Tuesday, December 1, 2015

#335 / Word

I listen to "Books on Tape" as I drive around, and I just finished listening to The Lost Symbol, by Dan Brown. Brown is the author of the Da Vinci Code, and other thrillers, but The Lost Symbol isn't situated in the Vatican; it takes place in our nation's capital.

Since I was a history major in college, with a specialty in American history, and with a particular interest in our revolutionary period, I definitely liked getting Brown's tour guide introduction to the many wonderful symbols that abound in Washington, D.C. The Lost Symbol never leaves the confines of the District of Columbia, and lets us see our beloved Washington landmarks in a new light. Readers will conclude that they didn't know as much about them as they thought they did. At least, that was my personal reaction.

Brown's plot, like his title, revolves around the pursuit of a "lost symbol," and of a single "WORD" that is supposed to provide access to the power of the ancient mysteries. 

According to the Urban Dictionary, which decodes modern slang and fast-breaking new meanings of old expressions, "Word" is supposed to mean: "well said," and "you speak the truth." The use example given in the Urban Dictionary revolves around one person questioning another person's rather improbable claim to have had sexual relations with twelve females in a single night. In that context, "Word" means "Yes, it's true."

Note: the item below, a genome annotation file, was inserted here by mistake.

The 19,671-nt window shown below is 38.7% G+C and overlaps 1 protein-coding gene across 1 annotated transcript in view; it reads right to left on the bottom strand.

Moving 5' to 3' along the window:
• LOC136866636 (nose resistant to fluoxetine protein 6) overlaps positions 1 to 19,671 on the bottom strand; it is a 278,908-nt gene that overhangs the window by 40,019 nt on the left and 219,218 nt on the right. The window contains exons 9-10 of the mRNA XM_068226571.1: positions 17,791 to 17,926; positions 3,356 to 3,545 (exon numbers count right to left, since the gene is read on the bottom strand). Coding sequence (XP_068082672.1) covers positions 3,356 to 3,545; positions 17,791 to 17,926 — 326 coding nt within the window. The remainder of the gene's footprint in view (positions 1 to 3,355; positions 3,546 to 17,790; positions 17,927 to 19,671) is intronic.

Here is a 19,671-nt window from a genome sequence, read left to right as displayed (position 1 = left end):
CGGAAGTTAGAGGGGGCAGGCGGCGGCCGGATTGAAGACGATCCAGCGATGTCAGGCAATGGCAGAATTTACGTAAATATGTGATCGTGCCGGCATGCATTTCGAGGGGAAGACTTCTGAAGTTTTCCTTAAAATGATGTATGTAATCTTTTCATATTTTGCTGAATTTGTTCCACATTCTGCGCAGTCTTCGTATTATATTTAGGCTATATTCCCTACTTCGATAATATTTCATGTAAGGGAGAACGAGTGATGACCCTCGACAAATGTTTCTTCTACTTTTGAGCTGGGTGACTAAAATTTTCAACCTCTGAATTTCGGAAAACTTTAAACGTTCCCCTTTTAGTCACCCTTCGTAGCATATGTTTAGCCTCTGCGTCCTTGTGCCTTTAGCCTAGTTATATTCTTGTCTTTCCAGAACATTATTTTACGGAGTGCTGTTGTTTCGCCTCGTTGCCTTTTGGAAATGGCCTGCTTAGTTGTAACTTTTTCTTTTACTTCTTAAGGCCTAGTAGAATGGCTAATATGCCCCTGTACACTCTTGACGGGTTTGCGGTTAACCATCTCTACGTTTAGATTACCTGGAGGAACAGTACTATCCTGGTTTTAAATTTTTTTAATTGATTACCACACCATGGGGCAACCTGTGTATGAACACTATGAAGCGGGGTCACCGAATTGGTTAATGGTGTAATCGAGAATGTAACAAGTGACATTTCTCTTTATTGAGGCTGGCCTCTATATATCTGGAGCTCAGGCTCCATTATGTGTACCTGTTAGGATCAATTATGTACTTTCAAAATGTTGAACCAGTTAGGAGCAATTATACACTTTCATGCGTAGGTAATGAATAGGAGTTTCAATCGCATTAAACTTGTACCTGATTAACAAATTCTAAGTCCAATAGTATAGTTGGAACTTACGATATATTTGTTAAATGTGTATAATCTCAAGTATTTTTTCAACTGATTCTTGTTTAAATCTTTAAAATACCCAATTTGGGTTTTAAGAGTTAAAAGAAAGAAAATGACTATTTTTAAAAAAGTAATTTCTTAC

Dan Brown's word of power comes from the Bible, a copy of which Brown claims is encased within the cornerstone of the Washington Monument.

In the beginning was the Word, and the Word was with God, and the Word was God. That's from John 1:1. 

You don't have to be a Presidential candidate to quote the Bible (yes, I do mean you, Ben Carson), and in this case, the Gospel according to John (and as referenced by Dan Brown) seems to be saying that our words have power. As we speak, the creative power of our words can bring a whole new world into being. 

The human world, the world that we create, is based, ultimately, on the words we pronounce, the words we tell ourselves, as we build a bridge of words from here to where we want to go.

There is power, indeed, in the words we speak. Maybe, as Brown seems to suggest, that is the secret heart of the ancient mysteries. 


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